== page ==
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That He May be Glorified

That He May be Glorified

Words of Faith 5-13-19

Dr. Jeffrey D. Hoy © 2019

Faith Fellowship Church - Melbourne, FL

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Galatians 1

     [18] Then after three years, I went up to Jerusalem to get acquainted with Peter and stayed with him fifteen days. [19] I saw none of the other apostles--only James, the Lord's brother. [20] I assure you before God that what I am writing you is no lie. [21] Later I went to Syria and Cilicia. [22] I was personally unknown to the churches of Judea that are in Christ. [23] They only heard the report: "The man who formerly persecuted us is now preaching the faith he once tried to destroy." [24] And they praised God because of me.


        Why all this effort concerning where the Gospel came from?  We will see in the chapters ahead that Paul's opponents in Galatia were "legalizers."  They had come into the area preaching to Gentile believers that they needed to become Jewish-- obeying the Law and practicing circumcision-- before they could be Christian.  This became a watershed issue in the early church both in this letter and at the Council of Jerusalem described in Acts 15.

        For this reason, Paul wanted to be very clear that the truth of the Gospel did not come from any man.  This was not something that he or anyone else had thought up.

        After his dramatic conversion, Paul spent three years with God before ever meeting with any of the apostles.  When he finally went to Jerusalem, Paul spent only fifteen days there and only met with Peter and James the brother of Jesus.  (This James was different from James, the son of Zebedee and brother of John the beloved.)

         Paul was not trying to deny the importance of Peter or James or the things that they talked about when they met.  James would have given the perspective of an observant Jewish family member growing up with Jesus, at times thinking Jesus was crazy, and then slowly coming to the realization that He was the Messiah of God. 

        Peter would have reflected on the life of ministry he shared with Jesus over three years.  All this would enrich the Gospel that Paul already understood with the greatest of clarity.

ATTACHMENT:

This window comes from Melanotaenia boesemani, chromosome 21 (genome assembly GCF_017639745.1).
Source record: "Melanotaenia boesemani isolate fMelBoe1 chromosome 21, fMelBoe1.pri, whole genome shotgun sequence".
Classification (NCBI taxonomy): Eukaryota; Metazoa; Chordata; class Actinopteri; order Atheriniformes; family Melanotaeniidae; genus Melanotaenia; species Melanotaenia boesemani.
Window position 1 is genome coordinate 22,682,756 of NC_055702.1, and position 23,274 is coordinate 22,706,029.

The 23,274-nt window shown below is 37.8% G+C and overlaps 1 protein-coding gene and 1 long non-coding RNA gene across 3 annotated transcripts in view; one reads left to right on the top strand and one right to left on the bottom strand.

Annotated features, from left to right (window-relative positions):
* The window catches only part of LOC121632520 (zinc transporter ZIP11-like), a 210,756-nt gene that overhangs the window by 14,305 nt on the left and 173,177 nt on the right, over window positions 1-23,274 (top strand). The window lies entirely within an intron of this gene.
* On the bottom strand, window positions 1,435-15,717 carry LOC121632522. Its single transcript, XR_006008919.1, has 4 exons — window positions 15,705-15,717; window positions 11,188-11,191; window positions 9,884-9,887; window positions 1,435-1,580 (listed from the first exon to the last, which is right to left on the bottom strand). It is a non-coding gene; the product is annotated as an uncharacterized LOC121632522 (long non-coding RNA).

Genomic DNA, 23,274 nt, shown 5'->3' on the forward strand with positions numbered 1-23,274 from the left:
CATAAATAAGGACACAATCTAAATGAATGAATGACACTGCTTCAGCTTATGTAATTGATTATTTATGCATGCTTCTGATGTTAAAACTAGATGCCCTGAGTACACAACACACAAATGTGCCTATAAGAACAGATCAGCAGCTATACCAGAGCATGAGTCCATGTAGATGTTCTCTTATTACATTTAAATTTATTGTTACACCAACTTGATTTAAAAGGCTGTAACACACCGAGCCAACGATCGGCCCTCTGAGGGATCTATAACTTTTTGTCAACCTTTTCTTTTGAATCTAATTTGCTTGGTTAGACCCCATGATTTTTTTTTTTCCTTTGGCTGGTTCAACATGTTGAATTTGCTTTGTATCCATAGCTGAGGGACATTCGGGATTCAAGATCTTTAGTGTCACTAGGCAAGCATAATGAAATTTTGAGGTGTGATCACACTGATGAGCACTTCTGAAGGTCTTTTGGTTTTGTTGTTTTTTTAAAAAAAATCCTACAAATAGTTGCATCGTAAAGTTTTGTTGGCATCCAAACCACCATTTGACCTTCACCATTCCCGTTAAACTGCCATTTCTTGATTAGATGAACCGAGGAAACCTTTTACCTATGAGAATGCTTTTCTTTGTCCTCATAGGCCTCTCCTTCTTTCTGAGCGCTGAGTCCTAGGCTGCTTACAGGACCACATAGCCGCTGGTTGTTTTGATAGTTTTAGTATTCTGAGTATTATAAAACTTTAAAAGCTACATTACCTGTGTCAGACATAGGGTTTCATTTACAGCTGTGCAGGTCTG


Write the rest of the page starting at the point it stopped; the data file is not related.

The Revelation that Paul wrote about here was fundamentally about the meaning of these huge events.  Paul was unique in bringing together the threads of history-- the Law, the life, ministry, teaching, death, and resurrection of Jesus-- into the final Gospel core of salvation by grace through faith.

        Out of these conversations the two leading apostles, Paul, the apostle to the Gentiles, and Peter, the apostle to the Jews became acquainted and were able to encourage each other in their work.  It was not that Paul did not know Peter but that he was not dependent upon Peter or any other human authority.

         The next chapter in Paul's life was not in the immediate area of Jerusalem (in Judea) where he would have been the authority of the other apostles.  Instead, he was far away from Jerusalem in the regions of Syria and Cilicia.  He was, by necessity, under his own authority.  

          The hometown of Paul was Tarsus in Cilicia. According to Acts 11:25, Barnabas went there to get Paul when he needed his help for the work in Antioch. Antioch was the capital of Syria. It was in Antioch that Paul began his ministry and later was sent by the church into the area of Galatia on his first missionary journey.

         In spite of the dramatic conversion of Paul, he was a virtual unknown in Judea and Jerusalem.  Believers had heard of Paul's conversion at the time it happened, but he dropped so completely from sight that he was almost forgotten. The only report heard was that the one who long ago was persecuting the church is now preaching the gospel.

         The interesting thing is that Paul could have become a celebrity, but instead he labored as an unknown for years.  It was only after long years of relative obscurity that Paul began the enormous missionary efforts launched by the Holy Spirit through the church at Antioch.  In all this, God was glorified.  As Paul put it, "They praised God because of me."

         What is this about?  It is essential that we understand that these arguments were not about pride.  Paul was not boasting about his independence in receiving the Gospel.  The goal of all this was that God would be glorified.  They praised God because of Paul.  It is an interesting phrase.  It is an excellent question to ask, are there some who praise God because of us?  Are there some who rejoice and worship God because we took the harder road or even the obscure road and in the end walked carefully into the path He had for us?


          Father God, I want nothing more than for You to be glorified.  Take me down the path of obscurity or unknown labor if necessary, so that You may be glorified.  In Jesus' Name.


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The Words of Faith devotion is published five days a week by E-mail, and our website, and our church app excluding Federal holidays. Please feel free to forward this devotion to a friend who might be blessed by this devotion. Unless otherwise noted, all Scripture is quoted from the New International Version (R) of The Holy Bible. Copyright (c) 1973, 1978, 1984 by International Bible Society. Used by permission of Zondervan Publishing House. All rights reserved. Words of Faith (c) 1997, 2010 Jeffrey D. Hoy. All rights reserved. Permission is granted to forward this copyrighted material or use portions of it with appropriate notation of the source for non-profit purposes.  

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